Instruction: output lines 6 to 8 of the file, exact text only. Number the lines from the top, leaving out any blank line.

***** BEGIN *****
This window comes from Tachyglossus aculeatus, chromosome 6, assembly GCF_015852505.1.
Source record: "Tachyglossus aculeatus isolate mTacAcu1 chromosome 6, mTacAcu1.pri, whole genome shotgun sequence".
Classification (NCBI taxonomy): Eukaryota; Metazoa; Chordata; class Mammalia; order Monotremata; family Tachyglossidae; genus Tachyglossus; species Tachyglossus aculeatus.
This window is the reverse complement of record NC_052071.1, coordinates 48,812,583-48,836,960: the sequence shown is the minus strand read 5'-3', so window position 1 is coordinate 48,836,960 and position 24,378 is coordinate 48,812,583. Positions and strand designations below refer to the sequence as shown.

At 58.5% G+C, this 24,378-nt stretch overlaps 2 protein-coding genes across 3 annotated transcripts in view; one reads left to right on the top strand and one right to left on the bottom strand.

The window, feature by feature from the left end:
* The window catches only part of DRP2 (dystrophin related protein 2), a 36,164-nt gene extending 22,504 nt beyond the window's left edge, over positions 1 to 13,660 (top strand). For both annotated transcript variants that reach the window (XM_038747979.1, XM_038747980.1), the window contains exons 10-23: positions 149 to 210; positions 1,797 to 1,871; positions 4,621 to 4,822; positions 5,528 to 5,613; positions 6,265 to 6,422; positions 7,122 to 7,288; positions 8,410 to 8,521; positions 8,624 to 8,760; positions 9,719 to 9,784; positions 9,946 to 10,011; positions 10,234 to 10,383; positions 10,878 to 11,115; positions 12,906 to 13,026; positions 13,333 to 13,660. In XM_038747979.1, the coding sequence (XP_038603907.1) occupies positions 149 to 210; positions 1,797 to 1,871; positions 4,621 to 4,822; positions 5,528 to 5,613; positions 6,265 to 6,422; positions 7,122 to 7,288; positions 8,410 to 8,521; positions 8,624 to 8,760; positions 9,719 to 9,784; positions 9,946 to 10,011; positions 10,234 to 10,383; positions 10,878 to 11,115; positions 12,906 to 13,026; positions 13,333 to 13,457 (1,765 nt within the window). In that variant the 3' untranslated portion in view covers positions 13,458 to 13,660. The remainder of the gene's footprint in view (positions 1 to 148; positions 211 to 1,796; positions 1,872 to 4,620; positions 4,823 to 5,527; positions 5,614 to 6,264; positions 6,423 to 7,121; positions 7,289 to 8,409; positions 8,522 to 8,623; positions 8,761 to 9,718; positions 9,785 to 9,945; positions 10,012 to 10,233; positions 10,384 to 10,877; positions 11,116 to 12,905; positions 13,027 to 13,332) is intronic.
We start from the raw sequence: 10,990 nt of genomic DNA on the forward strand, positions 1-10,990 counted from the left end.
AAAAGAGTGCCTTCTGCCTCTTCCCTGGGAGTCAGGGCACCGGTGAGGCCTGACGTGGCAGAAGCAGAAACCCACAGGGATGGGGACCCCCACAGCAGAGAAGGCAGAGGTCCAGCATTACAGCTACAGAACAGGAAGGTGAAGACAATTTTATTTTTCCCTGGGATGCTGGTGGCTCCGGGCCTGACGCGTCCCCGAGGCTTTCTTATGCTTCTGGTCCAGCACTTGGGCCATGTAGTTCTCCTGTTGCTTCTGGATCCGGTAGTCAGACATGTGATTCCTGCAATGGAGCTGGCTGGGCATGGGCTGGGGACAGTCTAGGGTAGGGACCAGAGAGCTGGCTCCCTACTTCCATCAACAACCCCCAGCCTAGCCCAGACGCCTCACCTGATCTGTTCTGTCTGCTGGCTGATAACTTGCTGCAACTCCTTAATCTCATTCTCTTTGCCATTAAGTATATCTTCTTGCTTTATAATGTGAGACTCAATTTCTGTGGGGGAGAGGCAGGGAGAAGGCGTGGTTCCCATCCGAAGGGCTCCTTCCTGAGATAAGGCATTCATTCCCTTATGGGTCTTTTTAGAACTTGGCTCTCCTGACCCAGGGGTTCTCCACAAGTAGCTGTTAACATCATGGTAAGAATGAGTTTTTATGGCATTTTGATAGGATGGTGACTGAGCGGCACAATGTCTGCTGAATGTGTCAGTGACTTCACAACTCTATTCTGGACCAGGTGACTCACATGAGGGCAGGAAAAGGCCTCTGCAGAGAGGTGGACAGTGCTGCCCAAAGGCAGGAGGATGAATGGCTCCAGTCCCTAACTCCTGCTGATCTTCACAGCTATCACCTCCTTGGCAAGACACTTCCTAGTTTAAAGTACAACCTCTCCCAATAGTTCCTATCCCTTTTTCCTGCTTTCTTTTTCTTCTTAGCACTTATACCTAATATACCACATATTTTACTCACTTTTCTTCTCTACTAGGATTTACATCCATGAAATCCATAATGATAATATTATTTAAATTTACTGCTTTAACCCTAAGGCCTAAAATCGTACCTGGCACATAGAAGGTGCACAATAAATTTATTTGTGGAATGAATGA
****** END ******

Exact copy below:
The window, feature by feature from the left end:
* The window catches only part of DRP2 (dystrophin related protein 2), a 36,164-nt gene extending 22,504 nt beyond the window's left edge, over positions 1 to 13,660 (top strand). For both annotated transcript variants that reach the window (XM_038747979.1, XM_038747980.1), the window contains exons 10-23: positions 149 to 210; positions 1,797 to 1,871; positions 4,621 to 4,822; positions 5,528 to 5,613; positions 6,265 to 6,422; positions 7,122 to 7,288; positions 8,410 to 8,521; positions 8,624 to 8,760; positions 9,719 to 9,784; positions 9,946 to 10,011; positions 10,234 to 10,383; positions 10,878 to 11,115; positions 12,906 to 13,026; positions 13,333 to 13,660. In XM_038747979.1, the coding sequence (XP_038603907.1) occupies positions 149 to 210; positions 1,797 to 1,871; positions 4,621 to 4,822; positions 5,528 to 5,613; positions 6,265 to 6,422; positions 7,122 to 7,288; positions 8,410 to 8,521; positions 8,624 to 8,760; positions 9,719 to 9,784; positions 9,946 to 10,011; positions 10,234 to 10,383; positions 10,878 to 11,115; positions 12,906 to 13,026; positions 13,333 to 13,457 (1,765 nt within the window). In that variant the 3' untranslated portion in view covers positions 13,458 to 13,660. The remainder of the gene's footprint in view (positions 1 to 148; positions 211 to 1,796; positions 1,872 to 4,620; positions 4,823 to 5,527; positions 5,614 to 6,264; positions 6,423 to 7,121; positions 7,289 to 8,409; positions 8,522 to 8,623; positions 8,761 to 9,718; positions 9,785 to 9,945; positions 10,012 to 10,233; positions 10,384 to 10,877; positions 11,116 to 12,905; positions 13,027 to 13,332) is intronic.
We start from the raw sequence: 10,990 nt of genomic DNA on the forward strand, positions 1-10,990 counted from the left end.